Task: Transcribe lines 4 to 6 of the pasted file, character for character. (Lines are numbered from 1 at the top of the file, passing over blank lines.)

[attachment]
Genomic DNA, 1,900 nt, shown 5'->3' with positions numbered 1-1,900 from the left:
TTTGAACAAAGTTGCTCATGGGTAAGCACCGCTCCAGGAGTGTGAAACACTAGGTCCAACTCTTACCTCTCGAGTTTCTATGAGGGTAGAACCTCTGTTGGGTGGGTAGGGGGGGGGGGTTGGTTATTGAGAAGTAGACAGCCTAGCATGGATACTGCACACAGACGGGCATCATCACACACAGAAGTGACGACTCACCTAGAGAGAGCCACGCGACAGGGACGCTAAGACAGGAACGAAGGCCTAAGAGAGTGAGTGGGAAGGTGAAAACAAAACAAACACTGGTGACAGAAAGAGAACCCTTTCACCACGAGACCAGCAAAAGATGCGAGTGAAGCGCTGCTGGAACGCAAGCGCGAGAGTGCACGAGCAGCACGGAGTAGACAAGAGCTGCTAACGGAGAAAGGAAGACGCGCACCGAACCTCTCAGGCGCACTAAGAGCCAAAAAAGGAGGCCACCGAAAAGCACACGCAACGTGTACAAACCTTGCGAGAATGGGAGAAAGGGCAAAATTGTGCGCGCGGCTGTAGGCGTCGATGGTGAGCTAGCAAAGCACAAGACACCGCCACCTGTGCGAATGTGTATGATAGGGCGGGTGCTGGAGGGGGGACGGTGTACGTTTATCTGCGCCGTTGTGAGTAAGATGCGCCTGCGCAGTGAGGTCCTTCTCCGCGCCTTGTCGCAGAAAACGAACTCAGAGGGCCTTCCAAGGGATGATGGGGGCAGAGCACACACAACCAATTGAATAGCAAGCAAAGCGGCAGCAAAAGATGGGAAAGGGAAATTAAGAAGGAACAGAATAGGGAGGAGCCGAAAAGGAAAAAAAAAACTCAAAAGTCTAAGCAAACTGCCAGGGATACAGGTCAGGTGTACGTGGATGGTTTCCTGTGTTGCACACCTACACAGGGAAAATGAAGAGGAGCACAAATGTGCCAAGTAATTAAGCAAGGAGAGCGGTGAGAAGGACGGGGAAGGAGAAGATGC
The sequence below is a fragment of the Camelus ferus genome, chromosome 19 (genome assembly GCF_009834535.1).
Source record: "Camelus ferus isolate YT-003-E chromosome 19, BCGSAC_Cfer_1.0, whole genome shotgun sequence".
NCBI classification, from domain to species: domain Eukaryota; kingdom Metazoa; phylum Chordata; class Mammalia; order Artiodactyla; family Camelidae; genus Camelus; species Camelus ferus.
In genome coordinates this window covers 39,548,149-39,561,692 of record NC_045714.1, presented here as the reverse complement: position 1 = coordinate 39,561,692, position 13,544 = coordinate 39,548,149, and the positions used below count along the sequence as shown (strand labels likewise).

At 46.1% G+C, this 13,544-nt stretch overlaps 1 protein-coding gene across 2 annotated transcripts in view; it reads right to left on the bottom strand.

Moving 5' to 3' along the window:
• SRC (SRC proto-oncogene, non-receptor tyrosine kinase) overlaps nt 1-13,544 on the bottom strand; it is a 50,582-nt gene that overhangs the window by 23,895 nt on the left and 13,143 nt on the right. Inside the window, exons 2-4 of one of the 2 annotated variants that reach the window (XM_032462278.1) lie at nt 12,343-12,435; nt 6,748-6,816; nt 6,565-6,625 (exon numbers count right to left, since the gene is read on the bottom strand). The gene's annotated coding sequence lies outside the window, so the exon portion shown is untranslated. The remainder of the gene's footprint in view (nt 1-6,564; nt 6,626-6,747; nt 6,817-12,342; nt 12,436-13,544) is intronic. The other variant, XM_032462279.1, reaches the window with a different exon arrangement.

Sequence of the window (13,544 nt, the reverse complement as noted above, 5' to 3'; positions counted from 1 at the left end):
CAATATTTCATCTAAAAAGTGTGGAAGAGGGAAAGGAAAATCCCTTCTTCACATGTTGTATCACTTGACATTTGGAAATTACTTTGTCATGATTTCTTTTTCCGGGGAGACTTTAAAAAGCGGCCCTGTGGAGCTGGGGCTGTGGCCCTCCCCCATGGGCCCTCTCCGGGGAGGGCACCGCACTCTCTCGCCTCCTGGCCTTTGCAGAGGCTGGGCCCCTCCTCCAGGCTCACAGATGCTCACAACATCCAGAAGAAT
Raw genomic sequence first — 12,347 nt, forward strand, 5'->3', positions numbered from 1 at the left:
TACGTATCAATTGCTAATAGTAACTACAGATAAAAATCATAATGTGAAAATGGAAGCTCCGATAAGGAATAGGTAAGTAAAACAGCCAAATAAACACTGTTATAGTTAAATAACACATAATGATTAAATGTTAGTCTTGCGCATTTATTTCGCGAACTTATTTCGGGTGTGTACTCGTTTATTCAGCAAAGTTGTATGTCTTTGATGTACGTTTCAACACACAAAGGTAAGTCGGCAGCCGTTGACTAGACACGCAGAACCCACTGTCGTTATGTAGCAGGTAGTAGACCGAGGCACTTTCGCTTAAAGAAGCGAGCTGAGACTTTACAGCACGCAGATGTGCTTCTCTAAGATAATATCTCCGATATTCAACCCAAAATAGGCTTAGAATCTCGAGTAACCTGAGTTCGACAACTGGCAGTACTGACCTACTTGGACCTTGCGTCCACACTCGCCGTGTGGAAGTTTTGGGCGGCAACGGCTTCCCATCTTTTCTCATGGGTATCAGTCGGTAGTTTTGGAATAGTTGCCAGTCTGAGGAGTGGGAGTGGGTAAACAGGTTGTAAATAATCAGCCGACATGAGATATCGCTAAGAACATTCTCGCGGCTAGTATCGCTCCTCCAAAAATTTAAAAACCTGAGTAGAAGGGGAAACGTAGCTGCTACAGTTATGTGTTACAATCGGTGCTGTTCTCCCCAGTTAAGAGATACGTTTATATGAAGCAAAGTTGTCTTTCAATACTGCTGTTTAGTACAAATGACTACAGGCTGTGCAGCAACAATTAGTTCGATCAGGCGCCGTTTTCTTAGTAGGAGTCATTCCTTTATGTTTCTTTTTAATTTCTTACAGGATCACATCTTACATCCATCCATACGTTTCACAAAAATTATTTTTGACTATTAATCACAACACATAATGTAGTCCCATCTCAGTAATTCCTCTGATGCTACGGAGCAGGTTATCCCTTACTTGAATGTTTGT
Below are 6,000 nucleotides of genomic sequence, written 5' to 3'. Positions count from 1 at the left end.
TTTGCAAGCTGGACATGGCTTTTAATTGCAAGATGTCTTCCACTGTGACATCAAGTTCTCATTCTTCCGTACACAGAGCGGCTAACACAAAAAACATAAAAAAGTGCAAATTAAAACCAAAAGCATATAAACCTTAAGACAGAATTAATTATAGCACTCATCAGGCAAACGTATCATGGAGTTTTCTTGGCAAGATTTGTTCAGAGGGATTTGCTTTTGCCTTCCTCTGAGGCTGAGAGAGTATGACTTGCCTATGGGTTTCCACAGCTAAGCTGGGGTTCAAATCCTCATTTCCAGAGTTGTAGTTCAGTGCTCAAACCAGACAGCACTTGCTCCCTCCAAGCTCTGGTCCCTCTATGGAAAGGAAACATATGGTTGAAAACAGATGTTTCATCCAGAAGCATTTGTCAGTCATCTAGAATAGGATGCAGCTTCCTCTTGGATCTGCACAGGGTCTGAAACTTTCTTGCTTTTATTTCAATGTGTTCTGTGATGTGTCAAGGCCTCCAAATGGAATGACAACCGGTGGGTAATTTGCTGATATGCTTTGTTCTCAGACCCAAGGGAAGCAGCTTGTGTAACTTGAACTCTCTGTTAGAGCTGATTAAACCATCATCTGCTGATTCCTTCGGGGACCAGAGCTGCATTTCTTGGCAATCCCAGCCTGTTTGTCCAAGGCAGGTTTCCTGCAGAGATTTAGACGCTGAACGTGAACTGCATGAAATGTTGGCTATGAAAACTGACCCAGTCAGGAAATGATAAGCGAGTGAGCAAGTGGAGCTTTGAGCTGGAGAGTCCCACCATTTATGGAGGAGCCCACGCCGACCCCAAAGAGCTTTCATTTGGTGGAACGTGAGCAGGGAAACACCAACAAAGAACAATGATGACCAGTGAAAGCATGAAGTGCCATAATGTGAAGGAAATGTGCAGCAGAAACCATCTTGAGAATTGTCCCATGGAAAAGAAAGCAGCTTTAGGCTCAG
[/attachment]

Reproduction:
Source record: "Camelus ferus isolate YT-003-E chromosome 19, BCGSAC_Cfer_1.0, whole genome shotgun sequence".
NCBI classification, from domain to species: domain Eukaryota; kingdom Metazoa; phylum Chordata; class Mammalia; order Artiodactyla; family Camelidae; genus Camelus; species Camelus ferus.
In genome coordinates this window covers 39,548,149-39,561,692 of record NC_045714.1, presented here as the reverse complement: position 1 = coordinate 39,561,692, position 13,544 = coordinate 39,548,149, and the positions used below count along the sequence as shown (strand labels likewise).